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Silence from City Hall amid Labour's HDV troubles

A major political storm is brewing in London, with infighting between Labour moderates and supporters of Momentum breaking out over the intervention of Labour’s National Executive Committee (NEC) in the proposed Haringey Development Vehicle scheme.

What is the HDV?

Haringey Borough Council, headed by long-time Council leader Claire Kober, had begun the transfer £2bn of public assets to private firm Lendlease, as part of a 25-year project aimed at delivering up to 6,400 homes to rebuild existing estates and provide new homes to reduce the 9,000 household waiting list for council homes.

The project has come under fire for criticism from campaigners, who are sceptical over the promises made to council tenants guaranteeing them a new home post-regeneration, and the wider community have expressed their anger that the sale of council property will generate large profits for private firms at the taxpayer’s expense.

National intervention

Labour’s NEC intervened to pause the project after 22 councillors wrote to the committee requesting outside assistance. However, this has led the Labour leaders in 15 other London boroughs to publish a letter criticising the ‘dangerous and alarming’ intervention in local democracy, whilst also prompting Kober’s decision to stand down at the local elections in May.

Kober’s accusations of sexism and bullying from Momentum members is threatening to cast an unwelcome shadow over the party. However activists are quick to point out that the HDV has been opposed by members from all wings of the party, including North London MPs David Lammy and Catherine West.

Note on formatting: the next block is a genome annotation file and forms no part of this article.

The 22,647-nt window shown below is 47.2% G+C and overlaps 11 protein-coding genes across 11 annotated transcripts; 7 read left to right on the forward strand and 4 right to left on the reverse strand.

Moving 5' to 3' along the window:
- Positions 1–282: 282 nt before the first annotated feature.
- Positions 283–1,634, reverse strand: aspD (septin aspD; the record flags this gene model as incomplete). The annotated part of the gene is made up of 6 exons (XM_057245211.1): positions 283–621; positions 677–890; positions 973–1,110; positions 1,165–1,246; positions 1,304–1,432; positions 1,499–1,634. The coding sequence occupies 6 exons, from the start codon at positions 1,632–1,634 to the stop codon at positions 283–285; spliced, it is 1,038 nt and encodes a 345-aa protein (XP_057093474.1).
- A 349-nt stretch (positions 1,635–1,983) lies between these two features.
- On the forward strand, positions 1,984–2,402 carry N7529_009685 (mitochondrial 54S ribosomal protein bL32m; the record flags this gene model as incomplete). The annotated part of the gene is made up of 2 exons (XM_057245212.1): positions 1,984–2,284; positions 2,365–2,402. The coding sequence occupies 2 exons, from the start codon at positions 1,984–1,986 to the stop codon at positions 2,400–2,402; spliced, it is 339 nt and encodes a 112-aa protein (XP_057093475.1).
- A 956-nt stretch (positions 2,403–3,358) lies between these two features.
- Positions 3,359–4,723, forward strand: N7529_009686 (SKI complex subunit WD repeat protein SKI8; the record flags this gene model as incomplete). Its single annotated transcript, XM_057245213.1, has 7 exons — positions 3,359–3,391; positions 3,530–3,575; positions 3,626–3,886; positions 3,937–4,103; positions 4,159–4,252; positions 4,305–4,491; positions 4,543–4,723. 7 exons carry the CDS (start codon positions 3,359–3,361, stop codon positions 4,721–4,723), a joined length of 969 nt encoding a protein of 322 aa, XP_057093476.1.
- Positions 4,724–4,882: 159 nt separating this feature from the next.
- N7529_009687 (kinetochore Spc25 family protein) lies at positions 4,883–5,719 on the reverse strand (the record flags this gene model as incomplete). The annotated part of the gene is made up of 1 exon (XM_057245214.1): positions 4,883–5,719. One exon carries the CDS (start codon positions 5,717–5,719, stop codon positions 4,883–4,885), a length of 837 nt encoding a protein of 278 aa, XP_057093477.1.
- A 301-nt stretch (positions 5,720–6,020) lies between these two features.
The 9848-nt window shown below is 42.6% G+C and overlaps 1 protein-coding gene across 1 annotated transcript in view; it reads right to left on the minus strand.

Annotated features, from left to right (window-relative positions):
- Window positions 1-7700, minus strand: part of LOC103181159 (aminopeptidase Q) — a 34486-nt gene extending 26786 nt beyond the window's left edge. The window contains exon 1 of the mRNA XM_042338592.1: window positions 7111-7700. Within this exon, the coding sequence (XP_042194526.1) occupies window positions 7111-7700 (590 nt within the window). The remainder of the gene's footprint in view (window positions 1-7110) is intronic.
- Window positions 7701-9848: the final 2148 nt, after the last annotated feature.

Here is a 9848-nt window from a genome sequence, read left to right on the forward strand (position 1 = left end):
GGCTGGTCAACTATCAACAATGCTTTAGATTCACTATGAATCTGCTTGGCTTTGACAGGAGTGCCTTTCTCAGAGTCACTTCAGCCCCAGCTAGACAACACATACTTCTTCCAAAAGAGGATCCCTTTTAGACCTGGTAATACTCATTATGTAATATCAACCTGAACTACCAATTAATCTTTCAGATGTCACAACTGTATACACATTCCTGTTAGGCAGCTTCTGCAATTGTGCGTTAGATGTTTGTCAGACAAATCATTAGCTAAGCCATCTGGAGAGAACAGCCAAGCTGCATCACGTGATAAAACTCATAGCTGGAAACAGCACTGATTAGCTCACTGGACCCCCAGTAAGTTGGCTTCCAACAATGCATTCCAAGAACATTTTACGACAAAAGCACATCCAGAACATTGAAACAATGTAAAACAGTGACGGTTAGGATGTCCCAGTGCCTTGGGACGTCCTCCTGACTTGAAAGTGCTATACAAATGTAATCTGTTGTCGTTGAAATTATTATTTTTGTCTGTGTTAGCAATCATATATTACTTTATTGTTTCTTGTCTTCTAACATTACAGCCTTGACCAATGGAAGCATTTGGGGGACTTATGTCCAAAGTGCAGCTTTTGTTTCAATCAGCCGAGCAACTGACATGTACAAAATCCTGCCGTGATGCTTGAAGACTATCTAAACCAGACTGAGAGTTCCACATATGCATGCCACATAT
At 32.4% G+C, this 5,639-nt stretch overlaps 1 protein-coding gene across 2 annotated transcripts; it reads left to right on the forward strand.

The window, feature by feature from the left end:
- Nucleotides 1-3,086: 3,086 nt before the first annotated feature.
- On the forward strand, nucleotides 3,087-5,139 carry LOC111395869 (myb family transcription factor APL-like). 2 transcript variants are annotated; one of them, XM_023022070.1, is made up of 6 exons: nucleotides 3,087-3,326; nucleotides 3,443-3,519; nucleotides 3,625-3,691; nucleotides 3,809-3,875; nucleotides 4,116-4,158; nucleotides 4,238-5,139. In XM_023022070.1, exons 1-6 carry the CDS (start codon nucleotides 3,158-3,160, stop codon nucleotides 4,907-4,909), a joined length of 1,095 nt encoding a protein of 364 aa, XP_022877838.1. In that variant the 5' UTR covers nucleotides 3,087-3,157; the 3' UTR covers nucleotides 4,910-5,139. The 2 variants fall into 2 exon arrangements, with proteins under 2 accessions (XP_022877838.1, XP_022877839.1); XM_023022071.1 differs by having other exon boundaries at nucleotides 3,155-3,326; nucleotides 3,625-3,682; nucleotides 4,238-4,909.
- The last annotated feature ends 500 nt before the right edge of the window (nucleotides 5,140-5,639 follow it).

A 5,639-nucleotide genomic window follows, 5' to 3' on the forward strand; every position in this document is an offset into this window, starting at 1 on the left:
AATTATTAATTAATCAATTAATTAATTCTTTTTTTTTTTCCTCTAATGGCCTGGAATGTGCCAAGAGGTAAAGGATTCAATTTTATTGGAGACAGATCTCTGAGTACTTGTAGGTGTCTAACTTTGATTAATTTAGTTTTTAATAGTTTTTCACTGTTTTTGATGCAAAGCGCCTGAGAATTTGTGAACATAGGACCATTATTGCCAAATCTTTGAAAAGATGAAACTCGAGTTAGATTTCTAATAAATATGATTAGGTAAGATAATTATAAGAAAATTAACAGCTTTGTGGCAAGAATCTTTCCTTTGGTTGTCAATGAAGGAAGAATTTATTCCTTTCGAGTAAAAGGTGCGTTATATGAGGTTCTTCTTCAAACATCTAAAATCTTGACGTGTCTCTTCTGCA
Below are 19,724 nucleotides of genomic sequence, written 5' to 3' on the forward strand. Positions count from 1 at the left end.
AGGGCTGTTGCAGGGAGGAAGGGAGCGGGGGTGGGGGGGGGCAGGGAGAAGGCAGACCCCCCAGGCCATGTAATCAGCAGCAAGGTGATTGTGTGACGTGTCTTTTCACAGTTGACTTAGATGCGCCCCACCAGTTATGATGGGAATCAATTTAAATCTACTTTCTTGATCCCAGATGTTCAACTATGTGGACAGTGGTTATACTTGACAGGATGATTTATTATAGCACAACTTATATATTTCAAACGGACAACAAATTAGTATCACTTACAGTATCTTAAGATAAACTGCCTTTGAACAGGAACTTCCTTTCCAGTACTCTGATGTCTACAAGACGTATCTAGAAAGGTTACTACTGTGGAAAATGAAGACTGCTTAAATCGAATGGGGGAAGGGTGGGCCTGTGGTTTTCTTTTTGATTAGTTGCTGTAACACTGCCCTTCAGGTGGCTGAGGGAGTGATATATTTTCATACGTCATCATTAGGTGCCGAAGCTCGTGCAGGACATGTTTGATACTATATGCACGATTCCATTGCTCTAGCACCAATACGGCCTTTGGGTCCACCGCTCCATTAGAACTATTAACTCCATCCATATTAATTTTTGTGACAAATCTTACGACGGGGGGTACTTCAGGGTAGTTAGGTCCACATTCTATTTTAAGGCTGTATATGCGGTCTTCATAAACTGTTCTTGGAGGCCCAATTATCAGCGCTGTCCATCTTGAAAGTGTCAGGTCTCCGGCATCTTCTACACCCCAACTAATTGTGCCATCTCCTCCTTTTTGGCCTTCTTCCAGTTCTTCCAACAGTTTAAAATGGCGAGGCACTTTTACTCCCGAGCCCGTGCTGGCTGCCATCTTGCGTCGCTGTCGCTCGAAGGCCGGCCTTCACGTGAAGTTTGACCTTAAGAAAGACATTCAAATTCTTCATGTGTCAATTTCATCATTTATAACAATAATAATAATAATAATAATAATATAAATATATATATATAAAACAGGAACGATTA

Kober has said that she wants her successor to be of an ‘open mind’ when making a decision on the future of the HDV, however with Momentum’s success in de-selecting moderate and centre-left candidates in Haringey – including six of the current ten Cabinet members – the scheme is likely to be scrapped.

Where is the Mayor?

Amid all this infighting – coming just four months prior to the London local elections – there has been near total silence from the most senior Labour politician in the capital. Mayor of London Sadiq Khan’s only contribution thus far has been to praise Kober for the ‘excellent job she has done’ as Leader since 2008.

The NEC intervention into London local politics is a watershed moment. The Corbynista faction has set its ‘command and control’ stall out clearly and unequivocally – Labour controlled councils are now expected to run their authorities as the central party would wish them to be.

The absence of any comment from London’s most senior elected politician may be politically expedient in the short-term, but in the long-term, Londoners may start to wonder who is really in charge of their city.

Tom Beckford


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